Long meetings and restless nights. An attractive product. A lot of love from investors.
Startups dream of the kind of spring enjoyed this year by Thalmic Labs, maker of the buzz-worthy MYO arm band.
The company announced June 5 that it had closed a venture-capital deal worth $14.5 million — the largest Series A funding achieved by a company after completing a stay with Silicon Valley’s YCombinator program.
Thalmic expects to move later this year to bigger space in downtown Kitchener. Meanwhile, founders Stephen Lake, Aaron Grant and Matthew Bailey do most of their thinking in the VeloCity Garage, a University of Waterloo startup incubator in the Hub.
The place must have good soil: MYO, which translates muscular activity into commands for computers and other digital devices, has already drawn thousands of pre-orders.
On Friday, Stephen Lake talked about life after the dizzying Series A success:
If you kept a journal, what would your entry say for the last few days?
In reality, we’ve been working on (Series A funding) for a few months. It actually closed a couple of weeks ago. It’s one layer of stress relief to some degree. Now we can focus on the product.
So, what did you do to celebrate?
Know what? We’ve been celebrating by continuing to work. We’ve just had so much happening, we haven’t taken a pause to celebrate. I think we’ll take an afternoon and go do some paintball or laser tag, and get some drinks for anybody. We’ve been so focused on the to-do list that we haven’t really taken a breath.
How did MYO come about?
Matt and I had worked on another project in the area of wearable technology. It was actually a device for the blind to help them navigate … but it got us really interested in that area.
We realized that a lot of time had been spent, and a lot of work had been done, on output modalities — displays and so on. But there hadn’t been a really good input solution.
So we were brainstorming on how might we interact with the next generation of computer systems … We saw an opportunity to apply some work I had done previously on the medical-tech side (with the electrical activity of muscles). Wouldn’t it be interesting if we could detect that movement and just use that as the interface? We could build some sensors to pick that up.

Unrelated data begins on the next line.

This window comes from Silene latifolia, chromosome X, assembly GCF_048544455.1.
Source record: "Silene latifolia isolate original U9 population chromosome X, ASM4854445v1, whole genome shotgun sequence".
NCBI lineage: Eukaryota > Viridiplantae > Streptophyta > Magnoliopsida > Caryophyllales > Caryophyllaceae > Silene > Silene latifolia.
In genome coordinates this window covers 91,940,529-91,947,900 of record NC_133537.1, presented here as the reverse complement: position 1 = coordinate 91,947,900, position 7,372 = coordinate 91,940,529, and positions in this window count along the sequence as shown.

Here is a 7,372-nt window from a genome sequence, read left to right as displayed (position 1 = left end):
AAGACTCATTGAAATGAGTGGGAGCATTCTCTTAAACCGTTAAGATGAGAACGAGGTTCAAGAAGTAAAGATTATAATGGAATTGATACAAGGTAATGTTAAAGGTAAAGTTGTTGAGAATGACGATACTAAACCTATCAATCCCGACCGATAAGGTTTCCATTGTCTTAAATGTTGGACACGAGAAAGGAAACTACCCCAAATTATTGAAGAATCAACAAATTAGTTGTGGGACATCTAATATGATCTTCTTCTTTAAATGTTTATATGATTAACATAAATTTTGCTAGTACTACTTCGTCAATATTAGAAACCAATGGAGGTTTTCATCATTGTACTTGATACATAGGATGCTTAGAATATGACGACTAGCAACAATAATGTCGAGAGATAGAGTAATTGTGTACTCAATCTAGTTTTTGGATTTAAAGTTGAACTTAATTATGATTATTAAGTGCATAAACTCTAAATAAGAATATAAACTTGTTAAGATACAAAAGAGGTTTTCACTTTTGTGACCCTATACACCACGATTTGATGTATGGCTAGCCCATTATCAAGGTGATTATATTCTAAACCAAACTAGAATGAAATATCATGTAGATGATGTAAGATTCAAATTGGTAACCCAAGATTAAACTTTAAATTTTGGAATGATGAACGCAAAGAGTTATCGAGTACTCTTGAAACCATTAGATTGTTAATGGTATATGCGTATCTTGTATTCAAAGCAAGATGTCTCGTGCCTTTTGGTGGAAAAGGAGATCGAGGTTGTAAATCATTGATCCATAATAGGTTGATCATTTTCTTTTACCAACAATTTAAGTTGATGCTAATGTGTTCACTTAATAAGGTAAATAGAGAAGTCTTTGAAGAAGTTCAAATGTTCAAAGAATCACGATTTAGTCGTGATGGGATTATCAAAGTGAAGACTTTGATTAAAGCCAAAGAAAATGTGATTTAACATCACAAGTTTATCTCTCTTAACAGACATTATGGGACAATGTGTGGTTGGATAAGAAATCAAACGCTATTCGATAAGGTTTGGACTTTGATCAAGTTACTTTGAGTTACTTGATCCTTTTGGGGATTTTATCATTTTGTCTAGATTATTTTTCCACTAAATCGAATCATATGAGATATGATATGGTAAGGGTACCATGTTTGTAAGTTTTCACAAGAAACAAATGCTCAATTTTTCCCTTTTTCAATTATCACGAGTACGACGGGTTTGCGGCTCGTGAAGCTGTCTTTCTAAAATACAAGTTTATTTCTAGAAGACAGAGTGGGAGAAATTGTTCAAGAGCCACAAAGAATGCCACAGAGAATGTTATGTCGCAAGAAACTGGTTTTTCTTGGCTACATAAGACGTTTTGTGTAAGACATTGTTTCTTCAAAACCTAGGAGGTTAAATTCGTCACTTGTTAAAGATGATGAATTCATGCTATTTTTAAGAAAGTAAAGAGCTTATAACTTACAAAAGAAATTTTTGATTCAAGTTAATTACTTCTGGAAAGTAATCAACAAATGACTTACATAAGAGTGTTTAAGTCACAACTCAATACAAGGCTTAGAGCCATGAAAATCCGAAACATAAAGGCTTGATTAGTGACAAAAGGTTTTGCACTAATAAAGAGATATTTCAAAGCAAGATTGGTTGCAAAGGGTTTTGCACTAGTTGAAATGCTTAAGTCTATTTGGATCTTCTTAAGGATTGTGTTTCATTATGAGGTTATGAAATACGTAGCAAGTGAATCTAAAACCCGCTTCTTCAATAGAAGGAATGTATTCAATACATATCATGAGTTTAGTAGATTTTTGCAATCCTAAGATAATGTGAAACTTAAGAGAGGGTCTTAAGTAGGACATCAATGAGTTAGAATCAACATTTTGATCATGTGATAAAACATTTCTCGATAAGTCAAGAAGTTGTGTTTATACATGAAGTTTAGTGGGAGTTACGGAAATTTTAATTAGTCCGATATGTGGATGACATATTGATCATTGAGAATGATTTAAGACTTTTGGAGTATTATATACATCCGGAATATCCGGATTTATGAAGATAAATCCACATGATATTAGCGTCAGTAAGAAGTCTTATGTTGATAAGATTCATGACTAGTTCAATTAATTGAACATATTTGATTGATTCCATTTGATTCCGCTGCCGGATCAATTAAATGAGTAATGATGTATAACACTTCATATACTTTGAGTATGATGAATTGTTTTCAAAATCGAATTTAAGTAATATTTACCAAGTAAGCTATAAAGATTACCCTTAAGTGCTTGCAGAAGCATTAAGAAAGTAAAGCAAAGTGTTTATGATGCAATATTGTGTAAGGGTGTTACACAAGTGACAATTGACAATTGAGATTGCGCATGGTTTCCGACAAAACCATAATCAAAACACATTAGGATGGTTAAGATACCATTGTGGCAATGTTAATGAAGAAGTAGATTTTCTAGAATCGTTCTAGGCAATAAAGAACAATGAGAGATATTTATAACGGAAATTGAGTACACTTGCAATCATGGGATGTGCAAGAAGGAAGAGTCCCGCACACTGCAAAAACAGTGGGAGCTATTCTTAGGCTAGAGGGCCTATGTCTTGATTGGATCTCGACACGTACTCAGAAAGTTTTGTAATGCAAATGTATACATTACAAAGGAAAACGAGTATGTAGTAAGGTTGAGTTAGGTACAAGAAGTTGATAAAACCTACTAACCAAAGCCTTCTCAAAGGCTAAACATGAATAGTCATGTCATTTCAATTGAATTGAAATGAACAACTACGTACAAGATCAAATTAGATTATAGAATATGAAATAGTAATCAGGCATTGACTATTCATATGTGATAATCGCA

A couple of months later we had a prototype, and said, “Yeah, we can do that.”
Who’s the customer?
It’s not just business user: We estimate half our (current orders) are actually in the gaming-entertainment side, and most of them are mainstream consumers. The other half are software developers who have other ideas to use it. (In the tech world) we’ve seen massive success with things like the Microsoft Kinect or the (Nintendo) Wii products, which are both gesture-based gaming. And the MYO offers performance that is many times better … so there is a big draw in that area for the device.
Often with new technology, we do see entertainment as being the low-hanging fruit where it will start off, then evolve into other applications.
Might there be a medical use for MYO?
There definitely could be. We’ve had quite a few developers interested in that. There are opportunities in stroke rehab, for example; or in a clean environment like a medical operating room for manipulating medical imaging. We’ll have to see where that goes. It is an interesting area — one that we haven’t explored enough yet.
How important was it for Thalmic to be in VeloCity and the Communitech Hub?
The community aspect of Velocity and Communitech was very important. There were always a few companies that were a few steps ahead of us. To be able to get their feedback, and their experiences, was huge for us. It’s a really tight-knit community.
At any given time, there were lots of different people I could reach out to for advice. That tight community, with everybody helping everybody else out without that dog-eat-dog competitiveness, is awesome.
Do you wonder whether the infusion of cash will change the culture of the company?
“There are certain implications and pressures that come along with all that, but we always, internally, had the same ones … Ultimately, we were able to find (investors) who shared in our vision, and that was an important part of the fund-raising process — finding the right fit. I think it amplifies what was already there beforehand, like work ethic. One of the most important things going through the process was … the alignment with what we are trying to achieve.